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Re: [tor-talk] Illegal Activity As A Metric of Tor Security and Anonymity
Basically, I keep a track of site numbers year-on-year, site availability from 3rd party monitoring and read comments on forums and chat. From what I can gather, most of these sites were suspected of being honeypots due to their tendency to remove anything rape/violence related. That is, they appeared sanitised in some way. Then all of sudden, they started disappearing. Some were connected with major busts of hosting providers, others without any indication what happened.
Whilst it may be good in some sense, it states that Tor is failing in its primary task of promoting freedom through anonymity. In fact, it would seem that Tor is having the opposite effect, silencing everyone through fear. Certainly, some of this comes down to poor security practices, but that cannot explain the scale of what has happened.
So, the question remains, what is wrong with the Anonymity and Security of Tor? The software is compromised in some fashion and we need to understand this.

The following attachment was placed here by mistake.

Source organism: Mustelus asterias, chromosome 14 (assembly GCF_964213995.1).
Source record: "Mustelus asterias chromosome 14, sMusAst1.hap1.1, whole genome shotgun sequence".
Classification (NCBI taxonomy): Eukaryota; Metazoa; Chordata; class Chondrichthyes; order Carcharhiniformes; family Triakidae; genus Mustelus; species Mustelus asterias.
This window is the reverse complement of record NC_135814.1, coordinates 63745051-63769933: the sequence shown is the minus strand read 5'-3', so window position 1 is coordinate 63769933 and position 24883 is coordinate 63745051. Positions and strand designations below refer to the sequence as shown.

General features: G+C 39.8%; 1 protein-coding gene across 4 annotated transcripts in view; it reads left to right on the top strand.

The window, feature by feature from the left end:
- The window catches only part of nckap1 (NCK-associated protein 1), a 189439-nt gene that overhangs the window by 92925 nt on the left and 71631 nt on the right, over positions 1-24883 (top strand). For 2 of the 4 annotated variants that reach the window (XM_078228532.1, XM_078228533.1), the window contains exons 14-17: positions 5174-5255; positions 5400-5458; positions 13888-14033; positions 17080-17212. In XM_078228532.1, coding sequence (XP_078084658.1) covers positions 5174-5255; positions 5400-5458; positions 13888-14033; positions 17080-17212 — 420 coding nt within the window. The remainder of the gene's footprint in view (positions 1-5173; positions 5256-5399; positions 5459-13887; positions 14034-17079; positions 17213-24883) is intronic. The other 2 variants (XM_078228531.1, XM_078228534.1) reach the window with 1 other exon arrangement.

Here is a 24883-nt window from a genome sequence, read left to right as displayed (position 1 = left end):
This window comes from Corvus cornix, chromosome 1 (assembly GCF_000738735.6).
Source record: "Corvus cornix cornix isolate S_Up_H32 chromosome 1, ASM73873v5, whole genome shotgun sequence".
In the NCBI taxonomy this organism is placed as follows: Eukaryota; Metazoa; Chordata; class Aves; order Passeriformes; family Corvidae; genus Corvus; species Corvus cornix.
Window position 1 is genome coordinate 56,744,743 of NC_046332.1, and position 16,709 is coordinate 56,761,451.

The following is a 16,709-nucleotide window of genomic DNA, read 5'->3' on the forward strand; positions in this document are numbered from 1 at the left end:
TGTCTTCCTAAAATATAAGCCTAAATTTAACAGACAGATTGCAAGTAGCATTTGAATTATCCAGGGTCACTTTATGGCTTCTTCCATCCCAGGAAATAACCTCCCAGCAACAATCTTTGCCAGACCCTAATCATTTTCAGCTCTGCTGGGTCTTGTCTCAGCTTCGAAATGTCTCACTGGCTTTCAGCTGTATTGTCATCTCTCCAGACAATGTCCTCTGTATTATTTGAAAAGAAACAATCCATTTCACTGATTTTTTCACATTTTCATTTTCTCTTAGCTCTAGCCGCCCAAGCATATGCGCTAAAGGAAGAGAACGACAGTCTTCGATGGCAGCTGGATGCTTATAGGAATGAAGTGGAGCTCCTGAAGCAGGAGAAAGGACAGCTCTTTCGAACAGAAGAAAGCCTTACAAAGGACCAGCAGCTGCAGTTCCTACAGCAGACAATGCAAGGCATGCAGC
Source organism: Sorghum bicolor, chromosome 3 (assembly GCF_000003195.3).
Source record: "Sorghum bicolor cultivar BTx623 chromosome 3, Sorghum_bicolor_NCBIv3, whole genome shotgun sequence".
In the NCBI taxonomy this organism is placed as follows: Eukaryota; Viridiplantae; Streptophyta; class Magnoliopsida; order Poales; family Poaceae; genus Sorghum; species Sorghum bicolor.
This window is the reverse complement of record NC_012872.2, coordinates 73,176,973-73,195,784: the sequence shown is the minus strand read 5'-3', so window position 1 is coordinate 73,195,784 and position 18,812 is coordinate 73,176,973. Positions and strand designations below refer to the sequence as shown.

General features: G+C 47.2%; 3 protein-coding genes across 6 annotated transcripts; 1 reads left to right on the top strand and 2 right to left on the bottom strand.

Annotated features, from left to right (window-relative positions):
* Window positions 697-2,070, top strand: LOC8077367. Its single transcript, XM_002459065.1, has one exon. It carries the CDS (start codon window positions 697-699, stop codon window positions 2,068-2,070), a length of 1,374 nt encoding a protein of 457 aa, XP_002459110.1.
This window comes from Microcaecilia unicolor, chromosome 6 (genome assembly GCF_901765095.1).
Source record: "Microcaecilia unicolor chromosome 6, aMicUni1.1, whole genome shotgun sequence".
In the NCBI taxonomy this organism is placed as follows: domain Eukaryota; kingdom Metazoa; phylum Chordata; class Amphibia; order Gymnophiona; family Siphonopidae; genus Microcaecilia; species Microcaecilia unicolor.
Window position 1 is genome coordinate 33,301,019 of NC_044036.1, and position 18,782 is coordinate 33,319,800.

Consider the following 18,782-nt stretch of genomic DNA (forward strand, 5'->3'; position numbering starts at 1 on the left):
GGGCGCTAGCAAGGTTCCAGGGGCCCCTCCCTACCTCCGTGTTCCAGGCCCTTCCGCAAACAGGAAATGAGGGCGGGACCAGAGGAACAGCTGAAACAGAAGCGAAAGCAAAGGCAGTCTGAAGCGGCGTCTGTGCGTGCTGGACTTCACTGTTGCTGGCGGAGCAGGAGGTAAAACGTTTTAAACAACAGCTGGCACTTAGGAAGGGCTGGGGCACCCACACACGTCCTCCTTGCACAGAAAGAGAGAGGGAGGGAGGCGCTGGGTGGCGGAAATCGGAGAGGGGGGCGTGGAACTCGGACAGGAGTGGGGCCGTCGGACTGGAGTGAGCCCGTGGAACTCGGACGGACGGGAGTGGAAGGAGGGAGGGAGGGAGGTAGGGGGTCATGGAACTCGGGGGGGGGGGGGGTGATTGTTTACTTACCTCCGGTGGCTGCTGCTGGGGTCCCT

> Date: Wed, 25 Jun 2014 16:17:41 -0500
> From: joebtfsplk@xxxxxxx
> To: tor-talk@xxxxxxxxxxxxxxxxxxxx
> Subject: Re: [tor-talk] Illegal Activity As A Metric of Tor Security and Anonymity
> On 6/25/2014 3:28 PM, Mark McCarron wrote:
> > I have been examining the number of what would normally be deemed as illegal sites sites on Tor. Eliminating the narcotics trade, as these tend to be intelligence agency backed enterprises, a serious decline has been noted across the board.
> > This would tend to suggest that exposure is common place and users no longer feel safe. In the more serious categories, such as child porn and violent sexual material, no functioning open sites remain and many of the sites that require registration are crippled. The entire planet has been scrubbed.
> > This, it would seem, indicates that Tor has been compromised on a global scale with very little fanfare or moves to correct the situation.
> > Does anyone have any insights into the problem?
> How did you arrive at your conclusion? What were the criteria for the
> study / canvasing?
> Well, maybe it's been scrubbed from Tor (which is good, if true). That's
> really all this list is about & all that matters regarding a better
> reputation for Tor. I doubt such illegal activities will disappear or
> stay "gone" from society for long. Been around for a while (all of
> recorded history).
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